Excited Writer: The third stanza is where Yeats offers a glimmer of hope:
"Now, to interpret dreams And read signs in the sky, And rumour what the sea nymphs tell About the night and day Spread on the grass, or who But wishes to have wings And mount to the revolving stars, And plunge into the deep Wherever sea-horses run, Proving you have done Soberly and wisely And what you did was right, That is pleasure."
Excited Writer: Here, Yeats is saying that there is pleasure to be found in the pursuit of knowledge and understanding. He mentions the interpretation of dreams, the reading of signs in the sky, and the study of mythological creatures. These are all pursuits that require a great deal of curiosity and imagination, which are qualities that Yeats believes are essential to being a successful artist. He also emphasizes the importance of doing these things "soberly and wisely," which suggests that he believes in the importance of discipline and hard work.
Excited Writer: Finally, in the fourth and final stanza, Yeats concludes:
"Joy is in the ears that hear, In the shroud that wrapping lays, In the sheets enwrapping feet, And the whole wild world displays Joy on pinions, when she flies, To dance, to kiss, to toy, And is not of our clay To stay."
Excited Writer: Here, Yeats is saying that joy can be found in the everyday things that surround us, like the sound of music, the feeling of being wrapped in a warm blanket, and the beauty of the natural world. He also suggests that joy is something that cannot be contained or controlled, but rather something that is always in motion, "on pinions."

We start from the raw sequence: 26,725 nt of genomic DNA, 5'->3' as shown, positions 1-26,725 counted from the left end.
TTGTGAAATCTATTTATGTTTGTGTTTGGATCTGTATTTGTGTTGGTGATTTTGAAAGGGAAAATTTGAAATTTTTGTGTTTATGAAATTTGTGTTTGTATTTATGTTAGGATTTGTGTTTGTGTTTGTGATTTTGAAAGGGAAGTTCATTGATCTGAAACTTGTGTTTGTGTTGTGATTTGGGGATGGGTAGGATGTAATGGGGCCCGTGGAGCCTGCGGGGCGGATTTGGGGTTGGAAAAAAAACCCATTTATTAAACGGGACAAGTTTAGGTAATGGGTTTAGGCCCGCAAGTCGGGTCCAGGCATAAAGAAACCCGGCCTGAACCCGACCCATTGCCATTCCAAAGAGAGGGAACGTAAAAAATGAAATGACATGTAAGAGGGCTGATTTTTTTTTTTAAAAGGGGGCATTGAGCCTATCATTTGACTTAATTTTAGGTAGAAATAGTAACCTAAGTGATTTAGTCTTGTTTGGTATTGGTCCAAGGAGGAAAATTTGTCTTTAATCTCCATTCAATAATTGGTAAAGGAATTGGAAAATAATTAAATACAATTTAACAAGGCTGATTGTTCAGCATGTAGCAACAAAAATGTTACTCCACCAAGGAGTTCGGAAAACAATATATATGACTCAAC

Excited Writer: So what does this all mean? Well, I think that Yeats is offering a message of hope and encouragement to his friend, and to artists everywhere. He is saying that even in the face of failure, there is still joy to be found in the act of creation, in the pursuit of knowledge, and in the beauty of the world around us. He is also saying that true success as an artist cannot be measured by external accolades or recognition, but rather by the joy and satisfaction that comes from the act of creating itself.
Excited Writer: But I also think that there is a deeper message here about the nature of art and creativity. Yeats is saying that the pursuit of art is a difficult and often thankless task, but that it is also essential to the human experience. He is saying that even if we fail to achieve recognition or success, we should still strive to create, to explore, and to imagine.